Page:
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Composers on the Coronavirus Crisis: Jörn Arnecke

The consequences of the coronavirus crisis affect us all. We asked our composers how these months and weeks affect their artistic work. We will publish what you replied to this successively in this section.

Jörn Arnecke
(the composer was born on September 28, 1973 in Hameln and is professor at the Weimar University of Music Franz Liszt for music theory since October 2009)

Composing in the Time of Corona

"Corona turned my life upside down too. And I'm privileged: Family (and therefore no isolation), permanent employment (at the Hochschule für Musik FRANZ LISZT Weimar) and a big firmly agreed world premiere project for 2021 (which is not yet threatened by cancellation). But Corona triggers many questions that go beyond music and are to do with our living together, our perceptions and our fears. And as I am particularly at home in music theatre from a compositional point of view, this has a very strong impact on my musical work.

Many things seem so small in the face of the threat of Corona. A few months ago, there was quite a commotion regarding the obligation to take a receipt at bakeries; now the receipt obligation is of no consequence to us, just as long as the bakery is open, and we manage to keep a safe distance. The fact that the global touring business was overwound, even that of classical music was noticeable earlier; it only becomes clearly visible now, with everyone staying at home and thinking about what is at the core of their lives. A lot doesn't have to be a lot - but the nothingness that concert halls and opera houses, festivals and the independent scene are forced to do is of course far too little. Where is the healthy measure? In music, in society, in one's own life?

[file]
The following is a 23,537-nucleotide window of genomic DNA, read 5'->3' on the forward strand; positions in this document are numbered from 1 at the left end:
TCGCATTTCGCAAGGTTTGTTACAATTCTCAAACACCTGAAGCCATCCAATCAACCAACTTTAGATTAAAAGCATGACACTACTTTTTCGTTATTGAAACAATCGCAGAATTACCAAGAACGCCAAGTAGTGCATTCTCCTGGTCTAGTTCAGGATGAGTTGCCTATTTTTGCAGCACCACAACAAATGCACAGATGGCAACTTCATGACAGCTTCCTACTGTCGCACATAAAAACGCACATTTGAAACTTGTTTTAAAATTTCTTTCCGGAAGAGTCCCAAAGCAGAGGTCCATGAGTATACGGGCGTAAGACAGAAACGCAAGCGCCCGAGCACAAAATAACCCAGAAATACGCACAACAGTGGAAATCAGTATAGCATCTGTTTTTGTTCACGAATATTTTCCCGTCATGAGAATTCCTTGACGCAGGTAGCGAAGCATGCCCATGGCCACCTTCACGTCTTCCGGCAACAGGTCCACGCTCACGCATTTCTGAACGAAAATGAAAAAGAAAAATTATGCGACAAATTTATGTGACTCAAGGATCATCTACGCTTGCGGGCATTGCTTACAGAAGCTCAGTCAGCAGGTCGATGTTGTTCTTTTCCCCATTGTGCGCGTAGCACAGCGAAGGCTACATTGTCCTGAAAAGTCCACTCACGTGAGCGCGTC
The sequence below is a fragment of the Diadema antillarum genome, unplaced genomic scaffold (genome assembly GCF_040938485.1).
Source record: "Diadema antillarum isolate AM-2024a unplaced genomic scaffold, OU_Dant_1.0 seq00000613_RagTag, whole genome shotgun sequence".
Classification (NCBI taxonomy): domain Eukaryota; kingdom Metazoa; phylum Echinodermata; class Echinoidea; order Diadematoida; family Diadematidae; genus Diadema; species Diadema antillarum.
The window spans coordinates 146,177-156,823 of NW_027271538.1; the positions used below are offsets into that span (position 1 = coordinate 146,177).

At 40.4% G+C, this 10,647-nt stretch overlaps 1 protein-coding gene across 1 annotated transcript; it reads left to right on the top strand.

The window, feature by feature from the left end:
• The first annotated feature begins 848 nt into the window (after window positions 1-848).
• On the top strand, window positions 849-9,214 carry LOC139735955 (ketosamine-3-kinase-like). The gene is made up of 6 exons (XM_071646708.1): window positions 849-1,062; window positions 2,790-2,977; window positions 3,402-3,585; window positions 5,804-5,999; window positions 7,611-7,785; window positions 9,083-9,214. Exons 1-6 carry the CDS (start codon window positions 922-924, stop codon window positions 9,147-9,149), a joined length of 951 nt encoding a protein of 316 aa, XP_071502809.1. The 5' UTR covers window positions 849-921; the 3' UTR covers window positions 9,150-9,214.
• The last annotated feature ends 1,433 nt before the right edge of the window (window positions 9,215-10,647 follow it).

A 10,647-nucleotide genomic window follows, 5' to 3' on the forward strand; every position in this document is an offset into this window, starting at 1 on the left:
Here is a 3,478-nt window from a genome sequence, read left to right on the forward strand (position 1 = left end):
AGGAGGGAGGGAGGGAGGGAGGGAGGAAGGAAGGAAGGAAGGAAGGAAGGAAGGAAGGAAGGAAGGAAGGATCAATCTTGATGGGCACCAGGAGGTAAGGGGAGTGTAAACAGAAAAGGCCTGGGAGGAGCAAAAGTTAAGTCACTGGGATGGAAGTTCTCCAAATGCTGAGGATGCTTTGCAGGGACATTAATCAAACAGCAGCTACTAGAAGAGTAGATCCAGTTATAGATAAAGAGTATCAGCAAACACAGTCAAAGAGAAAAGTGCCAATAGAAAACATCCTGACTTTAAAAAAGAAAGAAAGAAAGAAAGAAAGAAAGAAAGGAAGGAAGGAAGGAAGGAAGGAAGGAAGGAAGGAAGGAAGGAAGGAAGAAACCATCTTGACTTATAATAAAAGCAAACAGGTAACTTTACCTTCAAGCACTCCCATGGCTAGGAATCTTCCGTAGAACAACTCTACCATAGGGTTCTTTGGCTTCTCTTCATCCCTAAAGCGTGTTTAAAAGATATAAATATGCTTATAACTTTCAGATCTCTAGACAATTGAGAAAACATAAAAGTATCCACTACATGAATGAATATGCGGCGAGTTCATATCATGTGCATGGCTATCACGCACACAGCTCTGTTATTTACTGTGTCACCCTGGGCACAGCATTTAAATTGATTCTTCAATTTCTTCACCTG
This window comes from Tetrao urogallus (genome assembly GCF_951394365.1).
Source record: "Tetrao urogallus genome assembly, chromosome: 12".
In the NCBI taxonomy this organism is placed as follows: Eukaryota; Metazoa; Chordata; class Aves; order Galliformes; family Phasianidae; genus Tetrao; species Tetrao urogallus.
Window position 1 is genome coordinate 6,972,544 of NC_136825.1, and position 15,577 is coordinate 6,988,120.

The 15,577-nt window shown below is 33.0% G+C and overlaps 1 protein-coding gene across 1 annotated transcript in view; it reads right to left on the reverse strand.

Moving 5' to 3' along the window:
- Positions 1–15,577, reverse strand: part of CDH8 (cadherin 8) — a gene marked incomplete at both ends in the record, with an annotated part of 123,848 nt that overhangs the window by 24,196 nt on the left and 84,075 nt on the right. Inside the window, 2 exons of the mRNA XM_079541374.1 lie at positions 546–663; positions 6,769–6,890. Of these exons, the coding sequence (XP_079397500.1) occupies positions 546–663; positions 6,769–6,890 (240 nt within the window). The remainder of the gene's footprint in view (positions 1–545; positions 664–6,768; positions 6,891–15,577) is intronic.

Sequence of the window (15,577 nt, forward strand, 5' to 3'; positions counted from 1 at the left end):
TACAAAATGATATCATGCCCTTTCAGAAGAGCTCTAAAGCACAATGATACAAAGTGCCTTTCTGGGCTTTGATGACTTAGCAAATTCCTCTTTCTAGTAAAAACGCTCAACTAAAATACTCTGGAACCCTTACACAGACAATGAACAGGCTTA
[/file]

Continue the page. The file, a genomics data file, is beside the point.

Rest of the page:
It seems to me that quantity has become increasingly important over the years. Independent artists need many concerts, lots commissions, a huge network, a great deal of time for PR on their own affairs - simply to survive. Now that everything is falling apart, it is time to become aware of the value art has for our society and what we want to give it. Admission fees are reasonable if they give the artists enough to live without robbing them of any room for creation in their diaries. The immediate experience of art is vital and society-forming everywhere - not only in the big cities: We therefore need solidarity for the breadth of our cultural landscape. The German Orchestra Association has presented "MusikerNothilfe" (Musicians Emergency Aid) with its fundraising campaign. Many other fields need support too: freelance music teachers, freelancers at theatres and opera houses, lecturers at music colleges and many more.

I have not yet written about the composers. Festival cancellations, postponements of world premieres, cancelled concerts and the resulting loss of royalties are also hitting them - and again, freelance colleagues particularly hard. Here too, the solidarity of those protected is called for. Part of the essence of composing is to withdraw in order to find concentration for the musical fantasy. In times when contacts are diminished, this concentration tends to be easier (unless a child comes along from the Home Care Centre, hungry, thirsty, bored or defecating). However, in times when society is focused primarily on one topic, it seems almost unworldly to think about music while the concern for risk groups - even in one's own environment - smoulders.

On the other hand, this anxiety shows us what is really essential in our lives. And to penetrate to the essential, to create urgent music - that would also be the greatest goal compositionally. We are not obliged write pieces about the obligation to take bakery receipts. Everything that Corona triggers in us can become shatteringly deep music."

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